Combining Print And Web

I've run into some interesting situations while doing print writing. As publications started to develop their presence online, there were some opportunities to make a little more money here and there.

What? More money? Do tell, right?

Some magazines also offer partial (or full) articles on the web as well as in their print version. And some of them will pay more for it. This is one example of how you can slant things in your favor and make some extra cash when writing for print. I had one mag pay me extra to run a shortened version of a piece I wrote--and more money for the photos too. It wasn't a lot, but it all adds up...

If a magazine wants to use your work on the web in addition to the printed publication--but they don't want to pay extra--what should you do? You could say no--provided the contract doesn't include that as part of the deal. might want to consider asking for a byline that has a link to your website (you do have a website, right?) as a substitute for actual cash. Or have them run your bio if they don't want to do a link. That way at least you get something out of it.

Another way to get more mileage out of your print writing is to re-slant an article and sell it to an online publication. That way you do the research once and get paid twice. I'm here to tell you that it feels good. Naturally, this works the other way around as well. Just look up similar magazines on the web and change the focus of the piece so you aren't doing the same exact thing--unless you are selling a re-print. If that is the case, just make sure you have the right to do so. (Rights should be a part of your contract.)

You can also save yourself some money by using the web to get ideas for articles. Instead of driving to the bookstore and buying magazines to flip through, browse online publications and get a feel for what topics are hot right now. It saves you gas money as well as time and the cost of the magazines.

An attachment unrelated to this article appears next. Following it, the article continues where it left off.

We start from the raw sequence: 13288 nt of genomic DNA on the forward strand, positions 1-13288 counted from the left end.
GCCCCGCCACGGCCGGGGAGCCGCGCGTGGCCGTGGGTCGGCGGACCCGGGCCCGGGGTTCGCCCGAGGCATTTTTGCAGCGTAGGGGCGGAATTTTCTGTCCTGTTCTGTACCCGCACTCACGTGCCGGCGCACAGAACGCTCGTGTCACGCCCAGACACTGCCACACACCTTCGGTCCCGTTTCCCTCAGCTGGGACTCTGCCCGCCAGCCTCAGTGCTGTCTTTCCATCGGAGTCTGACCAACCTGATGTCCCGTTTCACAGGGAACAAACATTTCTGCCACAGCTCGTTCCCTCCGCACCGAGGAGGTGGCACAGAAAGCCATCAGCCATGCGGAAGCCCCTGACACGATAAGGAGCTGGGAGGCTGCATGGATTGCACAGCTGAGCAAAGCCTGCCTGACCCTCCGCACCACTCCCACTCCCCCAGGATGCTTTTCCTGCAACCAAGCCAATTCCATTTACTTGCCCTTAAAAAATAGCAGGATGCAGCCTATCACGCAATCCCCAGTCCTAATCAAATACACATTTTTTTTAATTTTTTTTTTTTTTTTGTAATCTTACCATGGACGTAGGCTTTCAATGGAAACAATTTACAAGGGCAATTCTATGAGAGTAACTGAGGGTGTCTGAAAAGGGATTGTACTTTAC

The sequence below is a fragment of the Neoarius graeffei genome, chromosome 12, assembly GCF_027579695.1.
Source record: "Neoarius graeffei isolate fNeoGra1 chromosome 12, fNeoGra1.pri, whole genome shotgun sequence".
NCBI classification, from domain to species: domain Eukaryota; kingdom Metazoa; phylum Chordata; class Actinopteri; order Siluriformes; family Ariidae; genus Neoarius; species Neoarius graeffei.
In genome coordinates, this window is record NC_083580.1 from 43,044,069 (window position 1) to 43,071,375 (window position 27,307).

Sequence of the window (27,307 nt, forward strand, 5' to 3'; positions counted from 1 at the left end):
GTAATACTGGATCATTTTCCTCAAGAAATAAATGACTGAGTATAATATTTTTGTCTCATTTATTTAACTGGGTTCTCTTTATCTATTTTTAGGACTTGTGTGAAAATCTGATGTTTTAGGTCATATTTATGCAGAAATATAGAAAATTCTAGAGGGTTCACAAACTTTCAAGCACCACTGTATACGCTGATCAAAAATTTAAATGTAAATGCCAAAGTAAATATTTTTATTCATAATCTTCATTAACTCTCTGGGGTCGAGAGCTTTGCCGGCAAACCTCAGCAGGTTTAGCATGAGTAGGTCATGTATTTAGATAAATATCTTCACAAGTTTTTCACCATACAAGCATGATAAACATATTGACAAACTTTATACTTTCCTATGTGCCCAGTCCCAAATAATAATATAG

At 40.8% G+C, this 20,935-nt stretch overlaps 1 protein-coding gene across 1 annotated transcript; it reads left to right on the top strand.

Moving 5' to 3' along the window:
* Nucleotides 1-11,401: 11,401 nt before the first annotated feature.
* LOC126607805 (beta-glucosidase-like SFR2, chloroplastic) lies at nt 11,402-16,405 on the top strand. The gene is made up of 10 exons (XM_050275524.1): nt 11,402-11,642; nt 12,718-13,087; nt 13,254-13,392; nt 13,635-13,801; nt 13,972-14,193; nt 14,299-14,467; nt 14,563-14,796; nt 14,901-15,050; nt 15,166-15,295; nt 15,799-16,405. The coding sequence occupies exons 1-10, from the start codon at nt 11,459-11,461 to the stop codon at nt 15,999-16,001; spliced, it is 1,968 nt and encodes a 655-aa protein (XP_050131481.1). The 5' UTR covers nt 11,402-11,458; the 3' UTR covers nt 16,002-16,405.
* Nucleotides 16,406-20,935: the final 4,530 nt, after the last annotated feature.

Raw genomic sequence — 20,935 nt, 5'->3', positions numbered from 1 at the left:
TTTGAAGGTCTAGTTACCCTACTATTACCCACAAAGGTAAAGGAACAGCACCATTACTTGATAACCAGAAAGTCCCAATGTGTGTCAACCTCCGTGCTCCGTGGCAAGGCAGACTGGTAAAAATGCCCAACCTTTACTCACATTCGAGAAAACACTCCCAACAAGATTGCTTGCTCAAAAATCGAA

One caution--if you are going to pitch a particular print pub, be sure you have actually looked at it before. There's no substitute for that step, because each publication has their own particular voice and style. But for getting ideas and narrowing your focus, the web is perfect.

Over time I've come to realize that the online magazine market isn't the enemy. Although print writing is by far my favorite, I'm all about making some extra dough--and the web provides an additional outlet for my writing skills. There is no reason you can't do both.

So the next time you are going to send out some queries, try thinking things through in a way that will maximize your income. This means not counting the web out as a possibility. Don't worry, I'm still old-school, but I'm not going to recommend that you ignore the chance to make additional dollars just so you can say you're a print writer.

If the opportunity is there...why not take it?

Do you have any suggestions for other writers in terms of how to combine print and web writing? Something that has worked well for you? If so, please do share!


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Catherine L. Tully has over nine years of experience writing for magazines such as American Style, AAA Living and Boys' Life. She is the editor for an award-winning blog on freelance writing and also owns and edits a blog for dance professionals.

1 thought on “Combining Print And Web”

  1. I ask for a byline or bio too. I’ll re-slant the article as was suggested.

    Here are some other suggestions:

    1. To get ideas, I setup Google Alerts and review headlines and web content.

    2. Writers with design skills can get paid for media such as photos, videos, and infographics.

    3. Writers could also ‘spin’ a print/web article (post) into a 25 page report or suggest an eBook to expand on a topic that receives many hits, tweets, and likes.

    4. Writers could also ‘spin’ a popular idea into a series of articles/posts.

    I hope these help!


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